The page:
You might think nuclear power is only used for generating electricity, but did you know that without nuclear power and the scientific research involved, we wouldn’t be able to diagnose illnesses, keep our food fresher for longer or be warned of fires by smoke alarms?
Read on to find out more surprising uses of nuclear power…
There are three kinds of nuclear radiation: Alpha radiation can be stopped by paper; Beta radiation can be stopped by a few mm of aluminium (like kitchen foil); and Gamma radiation can be stopped by a few cm of lead.
“Irradiation” might seem like a scary word, but it simply means using nuclear energy or radiation to kill off harmful bacteria in food, such as salmonella, E.coli and other food poisons. It also helps keep food fresher for longer.
This helps us not waste food as well as transport food around the world without losing freshness.
Unfortunately, this doesn’t work if the food is already off, so step away from that out of date chicken.
It involves using beta and gamma rays in a process called ionising radiation.
Ionising radiation involves the radiations from radioactive materials breaking molecules into smaller bits, or ions. Ions are then able to take part in chemical reactions in living cells.
Food does not become radioactive once this process has taken place, as there is a difference between exposure to radiation and becoming radioactive.
These foods are completely safe to eat, and the chances are you’ve had fruit or meat that has been treated this way without even knowing it!
In fact, NASA astronauts eat irradiated food when in space, to avoid getting sick from food that has been stored and travelling a long time, as well as to last them for the length of time they’ll be in space.
They need to make sure they are receiving all the nutrients they need from different types of food, so all of these types of food need to be blasted with radiation to keep them fresher for longer. Fruit and veg last for a few weeks, while fish and meat can last between 3-5 years!
And that’s not the only link between NASA and nuclear power…
Nuclear technology is also used to provide power and heating on space missions, using the heat produced from the decay of a radioactive substance to generate electricity!
No decay heat is wasted, as the excess is pumped around the spacecraft to provide heating for the astronauts as well as the equipment, so they can function in cold environments or those missions where the sun is not within reach to power solar panels.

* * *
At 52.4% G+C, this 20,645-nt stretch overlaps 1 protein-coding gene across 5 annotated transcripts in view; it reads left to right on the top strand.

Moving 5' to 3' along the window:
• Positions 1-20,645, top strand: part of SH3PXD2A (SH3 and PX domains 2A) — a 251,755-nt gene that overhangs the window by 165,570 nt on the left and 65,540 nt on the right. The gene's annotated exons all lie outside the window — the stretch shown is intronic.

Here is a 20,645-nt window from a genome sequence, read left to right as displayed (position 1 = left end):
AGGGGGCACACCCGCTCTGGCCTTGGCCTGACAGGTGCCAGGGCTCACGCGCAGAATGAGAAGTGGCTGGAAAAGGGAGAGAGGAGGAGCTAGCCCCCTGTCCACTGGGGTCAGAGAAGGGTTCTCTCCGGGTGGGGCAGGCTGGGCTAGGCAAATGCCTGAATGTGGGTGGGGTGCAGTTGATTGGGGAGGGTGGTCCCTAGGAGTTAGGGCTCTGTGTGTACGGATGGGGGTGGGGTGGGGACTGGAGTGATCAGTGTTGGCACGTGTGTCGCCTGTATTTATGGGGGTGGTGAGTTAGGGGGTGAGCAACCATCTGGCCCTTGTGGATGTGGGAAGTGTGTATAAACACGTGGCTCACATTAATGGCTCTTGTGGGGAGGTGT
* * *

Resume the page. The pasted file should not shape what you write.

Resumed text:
For example, NASA’s Curiosity Mars mission uses nuclear energy in order to keep the equipment from freezing in Mars’ cold climate, as well as produce electricity.
In the majority of smoke alarms, there is a tiny amount of radioactive substance americium-241, which is a source of alpha radiation. There are smoke alarms that use light sensors to detect if there is smoke in the air, but these are more expensive and can sometimes be less accurate.
Americium is a by-product of fission reactions in nuclear reactors.
One gram of americium is enough to use in 3 million smoke alarms!
Nuclear energy has a place in medicine for both diagnosis and treatment of disease and illness, as well as used for sterilising (cleaning) medical tools and equipment. In fact, it’s known as nuclear medicine!
Nuclear medicine is safe, painless and doesn’t require any surgery. Patients will only ever be given as much exposure to radiation as is needed to make a diagnosis that the doctor is quite sure of.
Patients swallow medicine or get jags to allow radioactive material to travel around their bodies, so that gamma cameras can then pick up the images and radiation given out. This type of radiation is used when looking at tissue or organs and how they are all working together e.g. PET scans.
This is different from X-rays, which sends radiation through the body to form a whole image to see what is wrong. This type of radiation is used when looking at specific areas such as the chest or the leg e.g. CT or MRI scans, like the image at the top of your screen.
Radiation is used in the treatment of several diseases, such as cancer. Radiotherapy involves targeting the area, for example an organ like the lung, without affecting the rest of the body with unneeded radiation, the same way it does when diagnosing illness.
You might be aware that heat can be used to clean or sterilise lots of things, such as food (cooking raw food is an everyday example killing bacteria). However, sometimes, heat sterilisation is too damaging to be used on objects like medical clothing and gloves.
This is where gamma rays come in, as they can be used to sterilise all of the above. They can even be used to sterilise blood for transfusions!
Contact lens wearers might be interested to know that the solution you use to clean your lenses are also sterilised with radiation.